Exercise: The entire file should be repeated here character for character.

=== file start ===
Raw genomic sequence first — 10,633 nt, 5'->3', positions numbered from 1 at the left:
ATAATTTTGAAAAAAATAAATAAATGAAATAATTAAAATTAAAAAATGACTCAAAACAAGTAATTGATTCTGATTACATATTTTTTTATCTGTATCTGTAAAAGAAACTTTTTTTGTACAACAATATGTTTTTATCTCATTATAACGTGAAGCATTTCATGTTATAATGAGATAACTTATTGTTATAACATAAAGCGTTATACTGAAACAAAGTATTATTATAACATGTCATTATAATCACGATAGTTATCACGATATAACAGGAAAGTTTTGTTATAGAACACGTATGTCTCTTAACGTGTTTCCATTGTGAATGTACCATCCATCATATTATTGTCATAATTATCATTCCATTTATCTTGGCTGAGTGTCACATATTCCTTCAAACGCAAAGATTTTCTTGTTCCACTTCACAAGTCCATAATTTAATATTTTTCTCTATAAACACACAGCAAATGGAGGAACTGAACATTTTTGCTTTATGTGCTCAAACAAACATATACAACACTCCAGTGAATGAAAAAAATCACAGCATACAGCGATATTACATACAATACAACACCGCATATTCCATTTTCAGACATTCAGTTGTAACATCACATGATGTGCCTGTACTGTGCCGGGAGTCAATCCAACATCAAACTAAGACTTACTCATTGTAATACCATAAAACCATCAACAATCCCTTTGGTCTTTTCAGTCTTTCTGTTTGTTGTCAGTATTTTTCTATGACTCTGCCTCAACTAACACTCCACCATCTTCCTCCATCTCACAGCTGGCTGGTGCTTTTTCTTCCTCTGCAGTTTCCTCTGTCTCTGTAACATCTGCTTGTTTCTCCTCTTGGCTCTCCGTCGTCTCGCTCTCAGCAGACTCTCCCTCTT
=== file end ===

Raw genomic sequence first — 10,633 nt, 5'->3', positions numbered from 1 at the left:
ATAATTTTGAAAAAAATAAATAAATGAAATAATTAAAATTAAAAAATGACTCAAAACAAGTAATTGATTCTGATTACATATTTTTTTATCTGTATCTGTAAAAGAAACTTTTTTTGTACAACAATATGTTTTTATCTCATTATAACGTGAAGCATTTCATGTTATAATGAGATAACTTATTGTTATAACATAAAGCGTTATACTGAAACAAAGTATTATTATAACATGTCATTATAATCACGATAGTTATCACGATATAACAGGAAAGTTTTGTTATAGAACACGTATGTCTCTTAACGTGTTTCCATTGTGAATGTACCATCCATCATATTATTGTCATAATTATCATTCCATTTATCTTGGCTGAGTGTCACATATTCCTTCAAACGCAAAGATTTTCTTGTTCCACTTCACAAGTCCATAATTTAATATTTTTCTCTATAAACACACAGCAAATGGAGGAACTGAACATTTTTGCTTTATGTGCTCAAACAAACATATACAACACTCCAGTGAATGAAAAAAATCACAGCATACAGCGATATTACATACAATACAACACCGCATATTCCATTTTCAGACATTCAGTTGTAACATCACATGATGTGCCTGTACTGTGCCGGGAGTCAATCCAACATCAAACTAAGACTTACTCATTGTAATACCATAAAACCATCAACAATCCCTTTGGTCTTTTCAGTCTTTCTGTTTGTTGTCAGTATTTTTCTATGACTCTGCCTCAACTAACACTCCACCATCTTCCTCCATCTCACAGCTGGCTGGTGCTTTTTCTTCCTCTGCAGTTTCCTCTGTCTCTGTAACATCTGCTTGTTTCTCCTCTTGGCTCTCCGTCGTCTCGCTCTCAGCAGACTCTCCCTCTT